Despite, Chirtoaca being pro-European and Usatii being pro-Russian, both men became a problem for Moldova’s most powerful billionaire because they stood in the way of his power consolidation. Chirtoaca’s legal troubles began soon after his Liberal Party left the ruling coalition in disagreement over the change of the electoral system, while Usatii, according to polls from spring of 2016, was the most trusted politician in the country and a front-runner in the presidential race (Inprofunzime.md, April 12, 2016). In fact, the actual killer allegedly hired by Usatii confessed, in an interview on camera from his prison cell in Romania, that Plahotniuc had ordered the assassination in London, not Usatii (JurnalTV, November 2, 2017;Adevarul.md; November 3, 2017). So far, neither Chirtoaca, nor Usatii have been convicted, nor are they likely to find themselves in prison. One could argue that Plahotniuc has already achieved his goal of chasing the two mayors from their positions of power. The next objective is to ensure that the mayors to be elected on May 20 will not challenge Plahotniuc’s authority. According to polls, the top three contenders in the Chisinau mayoral race are pro-Russian Socialist Ion Ceban, Plahotniuc-backed independent Silvia Radu and a pro-European opposition candidate, Andrei Nastase (TV8.md, May 15). Whereas, in Balti, Usatii’s successor, Nicolai Grigorishin (Our Party) is competing against another Socialist, Alexandr Usatii (no relation to the previous mayor, Renato Usatii).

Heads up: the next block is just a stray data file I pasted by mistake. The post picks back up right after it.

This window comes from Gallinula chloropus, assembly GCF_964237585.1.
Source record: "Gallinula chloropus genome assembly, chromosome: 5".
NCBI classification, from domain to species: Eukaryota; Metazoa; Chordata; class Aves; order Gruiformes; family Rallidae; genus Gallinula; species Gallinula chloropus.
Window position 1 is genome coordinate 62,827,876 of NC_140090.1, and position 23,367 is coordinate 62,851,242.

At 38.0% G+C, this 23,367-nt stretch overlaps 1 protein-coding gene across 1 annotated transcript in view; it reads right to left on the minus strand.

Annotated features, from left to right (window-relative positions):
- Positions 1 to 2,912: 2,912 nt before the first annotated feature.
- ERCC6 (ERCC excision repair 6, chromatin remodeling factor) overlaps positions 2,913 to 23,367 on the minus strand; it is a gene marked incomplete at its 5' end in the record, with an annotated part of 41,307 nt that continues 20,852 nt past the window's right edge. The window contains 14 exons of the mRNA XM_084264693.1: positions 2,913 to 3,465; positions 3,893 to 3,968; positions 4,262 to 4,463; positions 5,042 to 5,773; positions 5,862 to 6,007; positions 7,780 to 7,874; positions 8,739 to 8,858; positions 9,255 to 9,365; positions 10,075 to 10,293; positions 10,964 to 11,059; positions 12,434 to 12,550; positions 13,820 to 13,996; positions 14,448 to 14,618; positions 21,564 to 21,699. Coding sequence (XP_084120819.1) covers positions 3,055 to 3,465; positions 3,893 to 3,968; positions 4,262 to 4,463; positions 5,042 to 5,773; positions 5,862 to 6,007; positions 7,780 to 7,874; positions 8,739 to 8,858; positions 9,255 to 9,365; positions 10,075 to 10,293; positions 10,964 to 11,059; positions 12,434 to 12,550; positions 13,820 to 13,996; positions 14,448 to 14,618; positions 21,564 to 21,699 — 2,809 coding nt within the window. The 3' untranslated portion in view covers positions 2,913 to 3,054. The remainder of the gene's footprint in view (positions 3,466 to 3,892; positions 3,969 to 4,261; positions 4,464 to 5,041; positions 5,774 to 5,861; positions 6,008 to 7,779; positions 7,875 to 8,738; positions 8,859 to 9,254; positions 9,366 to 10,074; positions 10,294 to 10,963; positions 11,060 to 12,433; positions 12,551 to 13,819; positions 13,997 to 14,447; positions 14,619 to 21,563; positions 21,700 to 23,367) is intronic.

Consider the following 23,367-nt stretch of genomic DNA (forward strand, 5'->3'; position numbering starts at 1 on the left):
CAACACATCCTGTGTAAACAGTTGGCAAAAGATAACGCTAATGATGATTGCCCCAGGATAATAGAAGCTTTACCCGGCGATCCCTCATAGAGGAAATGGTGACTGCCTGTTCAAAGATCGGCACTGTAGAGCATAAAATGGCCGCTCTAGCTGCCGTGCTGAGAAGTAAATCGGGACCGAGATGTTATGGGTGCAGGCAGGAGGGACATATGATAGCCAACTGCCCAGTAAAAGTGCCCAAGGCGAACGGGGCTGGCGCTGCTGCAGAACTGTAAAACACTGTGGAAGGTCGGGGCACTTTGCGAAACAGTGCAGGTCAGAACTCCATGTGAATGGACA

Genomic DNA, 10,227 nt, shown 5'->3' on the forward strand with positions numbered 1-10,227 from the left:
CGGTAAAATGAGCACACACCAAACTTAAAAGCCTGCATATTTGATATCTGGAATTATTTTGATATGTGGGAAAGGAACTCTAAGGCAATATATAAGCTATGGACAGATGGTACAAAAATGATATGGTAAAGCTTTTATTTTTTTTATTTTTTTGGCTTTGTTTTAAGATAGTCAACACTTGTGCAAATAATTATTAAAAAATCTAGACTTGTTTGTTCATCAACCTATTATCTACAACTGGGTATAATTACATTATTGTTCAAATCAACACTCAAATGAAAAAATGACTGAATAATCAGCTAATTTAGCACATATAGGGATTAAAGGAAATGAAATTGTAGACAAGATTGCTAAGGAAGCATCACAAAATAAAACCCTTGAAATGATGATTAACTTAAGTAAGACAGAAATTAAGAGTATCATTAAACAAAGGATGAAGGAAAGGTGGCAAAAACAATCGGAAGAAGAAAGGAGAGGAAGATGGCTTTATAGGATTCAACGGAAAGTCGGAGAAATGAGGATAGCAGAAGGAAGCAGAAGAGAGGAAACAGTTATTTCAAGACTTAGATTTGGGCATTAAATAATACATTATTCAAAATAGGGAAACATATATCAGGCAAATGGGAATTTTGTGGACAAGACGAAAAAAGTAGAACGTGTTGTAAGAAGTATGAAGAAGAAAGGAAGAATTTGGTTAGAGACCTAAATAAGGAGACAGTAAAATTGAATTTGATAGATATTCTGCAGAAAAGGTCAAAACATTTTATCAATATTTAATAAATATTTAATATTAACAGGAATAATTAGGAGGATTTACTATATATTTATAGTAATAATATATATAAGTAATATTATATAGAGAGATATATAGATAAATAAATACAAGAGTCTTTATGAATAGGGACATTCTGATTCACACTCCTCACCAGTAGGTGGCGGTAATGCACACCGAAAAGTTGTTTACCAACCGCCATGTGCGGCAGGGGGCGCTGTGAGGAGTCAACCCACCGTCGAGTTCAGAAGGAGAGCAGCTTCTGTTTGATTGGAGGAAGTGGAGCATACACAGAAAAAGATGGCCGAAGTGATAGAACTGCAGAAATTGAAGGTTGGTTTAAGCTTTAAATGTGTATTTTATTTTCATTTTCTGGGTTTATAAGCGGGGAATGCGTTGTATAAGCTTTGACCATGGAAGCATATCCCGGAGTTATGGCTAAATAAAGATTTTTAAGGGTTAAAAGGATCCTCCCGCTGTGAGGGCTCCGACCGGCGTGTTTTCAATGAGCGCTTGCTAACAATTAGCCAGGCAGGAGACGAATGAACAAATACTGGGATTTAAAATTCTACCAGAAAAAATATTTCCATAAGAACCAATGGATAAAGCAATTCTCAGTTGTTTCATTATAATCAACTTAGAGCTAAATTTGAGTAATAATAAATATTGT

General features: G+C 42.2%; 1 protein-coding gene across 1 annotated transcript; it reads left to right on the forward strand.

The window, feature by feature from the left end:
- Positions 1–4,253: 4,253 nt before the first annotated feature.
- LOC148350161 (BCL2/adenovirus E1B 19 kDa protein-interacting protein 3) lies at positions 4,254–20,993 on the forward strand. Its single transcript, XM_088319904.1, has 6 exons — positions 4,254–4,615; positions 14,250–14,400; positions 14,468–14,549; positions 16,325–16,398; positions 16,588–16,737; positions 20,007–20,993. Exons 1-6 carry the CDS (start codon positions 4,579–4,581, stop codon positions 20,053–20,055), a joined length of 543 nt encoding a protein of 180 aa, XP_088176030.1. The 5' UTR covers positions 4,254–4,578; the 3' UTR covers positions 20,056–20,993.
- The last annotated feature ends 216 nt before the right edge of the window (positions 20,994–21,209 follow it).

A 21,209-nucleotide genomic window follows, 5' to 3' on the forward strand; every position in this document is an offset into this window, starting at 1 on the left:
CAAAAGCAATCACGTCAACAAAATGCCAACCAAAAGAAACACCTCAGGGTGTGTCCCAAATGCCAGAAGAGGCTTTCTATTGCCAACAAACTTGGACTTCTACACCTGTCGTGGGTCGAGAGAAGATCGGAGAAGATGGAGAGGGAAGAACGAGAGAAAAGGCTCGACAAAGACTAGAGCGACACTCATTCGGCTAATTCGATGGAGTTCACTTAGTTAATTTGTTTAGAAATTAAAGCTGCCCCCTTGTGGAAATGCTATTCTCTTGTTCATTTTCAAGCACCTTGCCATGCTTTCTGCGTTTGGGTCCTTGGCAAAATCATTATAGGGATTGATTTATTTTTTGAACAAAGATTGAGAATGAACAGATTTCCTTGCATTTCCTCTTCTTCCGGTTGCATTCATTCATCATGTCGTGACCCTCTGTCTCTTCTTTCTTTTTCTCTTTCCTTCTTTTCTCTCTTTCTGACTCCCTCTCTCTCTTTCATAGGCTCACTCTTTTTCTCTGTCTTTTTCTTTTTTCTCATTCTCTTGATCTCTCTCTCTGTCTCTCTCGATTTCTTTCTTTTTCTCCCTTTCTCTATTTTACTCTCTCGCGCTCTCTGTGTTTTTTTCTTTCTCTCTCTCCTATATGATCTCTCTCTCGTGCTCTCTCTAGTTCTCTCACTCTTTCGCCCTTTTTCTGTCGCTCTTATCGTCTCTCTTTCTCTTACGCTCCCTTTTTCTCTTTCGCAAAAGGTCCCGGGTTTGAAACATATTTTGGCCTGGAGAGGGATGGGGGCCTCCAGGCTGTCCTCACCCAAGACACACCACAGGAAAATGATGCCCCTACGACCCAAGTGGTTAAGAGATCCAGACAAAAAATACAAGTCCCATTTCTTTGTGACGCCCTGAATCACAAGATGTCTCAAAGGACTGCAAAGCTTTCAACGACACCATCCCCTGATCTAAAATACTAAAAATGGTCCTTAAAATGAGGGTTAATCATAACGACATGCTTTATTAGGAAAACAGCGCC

The importance of the mayoral elections, particularly in Chisinau, is hard to overestimate as the capital city comprises a third of the country’s population and almost two thirds of its GDP. The mayor enjoys a national political platform, which historically helped propel the opposition into power. Realizing this risk, Plahontiuc orchestrated an elaborate stratagem to replace Chirtoaca with an unelected acting mayor—Silvia Radu. Benefiting from the administrative resources of the incumbency and the generous free publicity granted by Plahotniuc’s media conglomerate, Radu became a serious contender. In order to shield Radu from Plahotniuc’s toxic image, the ruling Democratic Party insists it has no links to the acting mayor, despite evidence to the contrary. The Democratic Party paid for political advertising promoting Radu, who appointed Plahotniuc’s people to lead key departments in the mayor’s office (Newsmaker.md, April 10; Zdg.md, May 10).